When you draft a guy that played at Stanford for four years you know you are at least getting a smart football player. Luckily for whatever team selects Booker, he is also pretty good at football too. He had 9.5 sacks in his four years playing defensive end for the Cardinal as well as compiling 20.5 tackles for loss. He will now attempt to move more to the inside of the defensive line and use his size and athleticism to make players there. Stanford d-linemen just seem to have a way of being useful at the next level and I think Booker could be the next player to have that sort of impact
Max Mitchell, OT Louisiana
Mitchell is one of my favorite lowkey prospects in this draft class and the fact that he plays such an important position makes him even more of a steal. Even though his combine performance took some wind out of his sails, I still believe that the on-field production will win out. Mitchell was named to the All-American Second team in 2021 along with receiving the highest grade of all tackles from PFF. He also was a part of a very good Louisiana team so his contribution was a valuable asset to a winning team. Mitchell is probably the best bet out of all the players on this list to go before day three because of the positional value he has as an offensive tackle. Wherever a team does end up taking him, they will get a future starting tackle which is incredibly valuable.
Nephi Sewell, LB Utah
Now for the later late rounds prospects. Sewell is from a family filled with NFL talent, his brother Penei was the seventh overall pick in last year’s draft and his other brother Noah is a stud linebacker at the University of Oregon. Nephi may not have gotten as much talent in his genetics as the other two Sewells but he is still a very good player. He played for two years at Nevada before transferring to Utah, where he played a very important part in the Utes’ defense. Fellow linebacker Devin Lloyd got all the credit on that side of the ball (deservedly so) but Sewell produced well. He racked up 143 tackles and grabbed three interceptions in his Utah career, even though one season was shortened due to the pandemic. He’s got a frame that can hold up in the run game as well as the ball skills to be competent in the passing game. He may be considered more of a project player but I could see him being a rotational linebacker for a team for a while.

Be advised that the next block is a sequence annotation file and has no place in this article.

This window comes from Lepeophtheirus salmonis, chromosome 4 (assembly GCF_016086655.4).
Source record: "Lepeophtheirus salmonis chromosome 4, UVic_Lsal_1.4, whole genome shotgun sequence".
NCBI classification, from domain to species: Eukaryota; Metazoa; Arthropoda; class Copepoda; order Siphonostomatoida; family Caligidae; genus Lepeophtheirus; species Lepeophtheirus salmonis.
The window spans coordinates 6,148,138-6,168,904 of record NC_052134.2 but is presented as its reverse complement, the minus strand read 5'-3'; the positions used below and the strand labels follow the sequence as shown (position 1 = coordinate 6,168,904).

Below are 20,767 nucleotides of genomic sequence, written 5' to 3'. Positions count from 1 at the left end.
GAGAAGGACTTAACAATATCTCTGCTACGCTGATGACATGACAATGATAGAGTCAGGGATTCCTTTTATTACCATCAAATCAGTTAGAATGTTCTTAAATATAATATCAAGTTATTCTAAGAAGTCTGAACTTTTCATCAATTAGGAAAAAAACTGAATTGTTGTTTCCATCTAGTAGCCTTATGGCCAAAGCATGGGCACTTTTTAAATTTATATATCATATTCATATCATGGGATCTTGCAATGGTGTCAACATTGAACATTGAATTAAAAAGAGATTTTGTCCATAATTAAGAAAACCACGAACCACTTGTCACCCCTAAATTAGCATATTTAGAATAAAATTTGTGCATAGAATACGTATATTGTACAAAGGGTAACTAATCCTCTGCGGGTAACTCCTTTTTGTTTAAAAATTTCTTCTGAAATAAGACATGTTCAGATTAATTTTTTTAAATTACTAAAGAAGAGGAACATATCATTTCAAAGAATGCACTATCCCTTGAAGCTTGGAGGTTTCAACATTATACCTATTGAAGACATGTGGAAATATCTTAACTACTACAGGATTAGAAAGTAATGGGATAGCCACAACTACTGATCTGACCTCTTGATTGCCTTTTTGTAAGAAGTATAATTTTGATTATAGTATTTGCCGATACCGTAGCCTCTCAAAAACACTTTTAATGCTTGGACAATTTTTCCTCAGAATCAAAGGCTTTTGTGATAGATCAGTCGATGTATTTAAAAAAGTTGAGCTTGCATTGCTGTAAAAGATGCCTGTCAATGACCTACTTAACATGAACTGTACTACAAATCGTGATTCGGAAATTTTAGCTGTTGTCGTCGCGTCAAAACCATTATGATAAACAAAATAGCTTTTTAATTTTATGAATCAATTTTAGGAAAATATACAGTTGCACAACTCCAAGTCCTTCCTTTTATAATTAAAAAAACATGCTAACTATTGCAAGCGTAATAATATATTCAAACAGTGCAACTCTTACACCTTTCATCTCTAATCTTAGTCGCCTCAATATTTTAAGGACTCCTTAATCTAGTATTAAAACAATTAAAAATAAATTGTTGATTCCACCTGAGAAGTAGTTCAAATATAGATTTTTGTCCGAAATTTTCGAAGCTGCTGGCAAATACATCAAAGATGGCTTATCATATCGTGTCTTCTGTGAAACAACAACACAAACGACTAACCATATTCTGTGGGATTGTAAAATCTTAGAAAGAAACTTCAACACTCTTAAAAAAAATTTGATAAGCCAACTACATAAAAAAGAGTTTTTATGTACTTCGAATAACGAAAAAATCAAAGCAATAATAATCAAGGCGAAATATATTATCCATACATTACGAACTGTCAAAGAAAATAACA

Jalen Wydermyer, TE Texas A&M
At one point Wydermyer was the number one tight end in the class but now he is considered a seventh-round pick at best. He didn’t show the improvement that many expected from him in his junior year in 2021 but he still has all the skills that made him a potential first-round pick. He is 6-foot-4 with very good hands and athleticism but just hasn’t proven enough yet to be taken seriously as an NFL tight end. Maybe he suffered a but from poor quarterback play last year or maybe he truly did hit his ceiling as a player. But Wydermyer is a perfect player to take a flyer on with a late-round pick. He could unlock the most of his potential and be a starting tight end or he could be a serviceable backup that can catch passes when needed.
Sincere McCormick, RB UTSA
Taking extremely productive college players at the end of the draft is never a bad idea, which leads us to McCormick. Nothing about his game really screams ‘NFL caliber’ but he still managed to rush for 2,946 yards and 26 touchdowns in the last two seasons. He also proved to be a good enough pass-catcher (66 catches in three years) and has enough size (205 pounds) to potentially be a capable back on passing downs. Running back is probably the position that has the most late-round selections make it in the league so there is no reason to doubt McCormick’s ability to do just that.
Matt Araiza, P San Diego State
I am unapologetically a huge fan of punters. I think they are incredibly valuable weapons to a team that can impact the game in a major way if they are good enough. And when your nickname is the Punt God then you are certainly good enough. Araiza is a lock to be the first punter off the board, the only question is when that will be. Odds are it will be in the fourth or fifth round, but it wouldn’t shock me if he went earlier. Araiza has a cannon for a leg with the ability to boot the ball over 80 yards. Some team is going to value that ability and gain an essential special teams asset. Araiza is going to be impacting and influencing games for the next decade so whatever team selects him will be a very lucky one.